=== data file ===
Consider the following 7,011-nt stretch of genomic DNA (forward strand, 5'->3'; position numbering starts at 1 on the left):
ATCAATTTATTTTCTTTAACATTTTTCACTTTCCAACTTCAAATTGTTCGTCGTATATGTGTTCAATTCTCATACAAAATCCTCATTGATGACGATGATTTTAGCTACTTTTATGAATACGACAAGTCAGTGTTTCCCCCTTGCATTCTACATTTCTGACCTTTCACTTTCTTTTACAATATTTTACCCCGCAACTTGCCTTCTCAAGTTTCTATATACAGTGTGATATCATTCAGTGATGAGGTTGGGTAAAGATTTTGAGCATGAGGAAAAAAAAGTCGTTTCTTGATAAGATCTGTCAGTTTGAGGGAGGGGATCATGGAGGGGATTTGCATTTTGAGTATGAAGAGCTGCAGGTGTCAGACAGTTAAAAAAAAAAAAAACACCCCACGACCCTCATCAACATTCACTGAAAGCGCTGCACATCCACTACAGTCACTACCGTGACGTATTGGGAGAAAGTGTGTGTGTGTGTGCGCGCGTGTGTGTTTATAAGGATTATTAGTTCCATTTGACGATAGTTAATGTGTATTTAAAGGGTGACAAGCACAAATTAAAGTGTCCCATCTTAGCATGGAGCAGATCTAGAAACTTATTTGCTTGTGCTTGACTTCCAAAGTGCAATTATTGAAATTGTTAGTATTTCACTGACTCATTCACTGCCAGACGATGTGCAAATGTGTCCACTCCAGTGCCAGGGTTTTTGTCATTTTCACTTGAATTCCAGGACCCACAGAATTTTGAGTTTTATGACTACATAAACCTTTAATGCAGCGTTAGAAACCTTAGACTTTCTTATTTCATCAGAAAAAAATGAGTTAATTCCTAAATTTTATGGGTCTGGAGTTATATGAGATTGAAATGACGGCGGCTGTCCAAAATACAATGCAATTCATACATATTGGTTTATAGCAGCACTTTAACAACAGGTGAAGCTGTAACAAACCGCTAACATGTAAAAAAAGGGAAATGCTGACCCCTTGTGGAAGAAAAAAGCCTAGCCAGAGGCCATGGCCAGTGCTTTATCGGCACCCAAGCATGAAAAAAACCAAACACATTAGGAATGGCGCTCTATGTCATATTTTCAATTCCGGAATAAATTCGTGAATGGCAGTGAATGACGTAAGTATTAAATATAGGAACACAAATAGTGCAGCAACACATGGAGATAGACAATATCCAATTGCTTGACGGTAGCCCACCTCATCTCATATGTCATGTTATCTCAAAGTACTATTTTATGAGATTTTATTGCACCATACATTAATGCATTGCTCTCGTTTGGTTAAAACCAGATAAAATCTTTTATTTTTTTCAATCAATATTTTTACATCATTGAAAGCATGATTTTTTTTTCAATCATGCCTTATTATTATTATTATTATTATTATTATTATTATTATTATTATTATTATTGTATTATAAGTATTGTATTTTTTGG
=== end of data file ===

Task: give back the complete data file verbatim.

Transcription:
Consider the following 7,011-nt stretch of genomic DNA (forward strand, 5'->3'; position numbering starts at 1 on the left):
ATCAATTTATTTTCTTTAACATTTTTCACTTTCCAACTTCAAATTGTTCGTCGTATATGTGTTCAATTCTCATACAAAATCCTCATTGATGACGATGATTTTAGCTACTTTTATGAATACGACAAGTCAGTGTTTCCCCCTTGCATTCTACATTTCTGACCTTTCACTTTCTTTTACAATATTTTACCCCGCAACTTGCCTTCTCAAGTTTCTATATACAGTGTGATATCATTCAGTGATGAGGTTGGGTAAAGATTTTGAGCATGAGGAAAAAAAAGTCGTTTCTTGATAAGATCTGTCAGTTTGAGGGAGGGGATCATGGAGGGGATTTGCATTTTGAGTATGAAGAGCTGCAGGTGTCAGACAGTTAAAAAAAAAAAAAACACCCCACGACCCTCATCAACATTCACTGAAAGCGCTGCACATCCACTACAGTCACTACCGTGACGTATTGGGAGAAAGTGTGTGTGTGTGTGCGCGCGTGTGTGTTTATAAGGATTATTAGTTCCATTTGACGATAGTTAATGTGTATTTAAAGGGTGACAAGCACAAATTAAAGTGTCCCATCTTAGCATGGAGCAGATCTAGAAACTTATTTGCTTGTGCTTGACTTCCAAAGTGCAATTATTGAAATTGTTAGTATTTCACTGACTCATTCACTGCCAGACGATGTGCAAATGTGTCCACTCCAGTGCCAGGGTTTTTGTCATTTTCACTTGAATTCCAGGACCCACAGAATTTTGAGTTTTATGACTACATAAACCTTTAATGCAGCGTTAGAAACCTTAGACTTTCTTATTTCATCAGAAAAAAATGAGTTAATTCCTAAATTTTATGGGTCTGGAGTTATATGAGATTGAAATGACGGCGGCTGTCCAAAATACAATGCAATTCATACATATTGGTTTATAGCAGCACTTTAACAACAGGTGAAGCTGTAACAAACCGCTAACATGTAAAAAAAGGGAAATGCTGACCCCTTGTGGAAGAAAAAAGCCTAGCCAGAGGCCATGGCCAGTGCTTTATCGGCACCCAAGCATGAAAAAAACCAAACACATTAGGAATGGCGCTCTATGTCATATTTTCAATTCCGGAATAAATTCGTGAATGGCAGTGAATGACGTAAGTATTAAATATAGGAACACAAATAGTGCAGCAACACATGGAGATAGACAATATCCAATTGCTTGACGGTAGCCCACCTCATCTCATATGTCATGTTATCTCAAAGTACTATTTTATGAGATTTTATTGCACCATACATTAATGCATTGCTCTCGTTTGGTTAAAACCAGATAAAATCTTTTATTTTTTTCAATCAATATTTTTACATCATTGAAAGCATGATTTTTTTTTCAATCATGCCTTATTATTATTATTATTATTATTATTATTATTATTATTATTATTATTATTGTATTATAAGTATTGTATTTTTTGG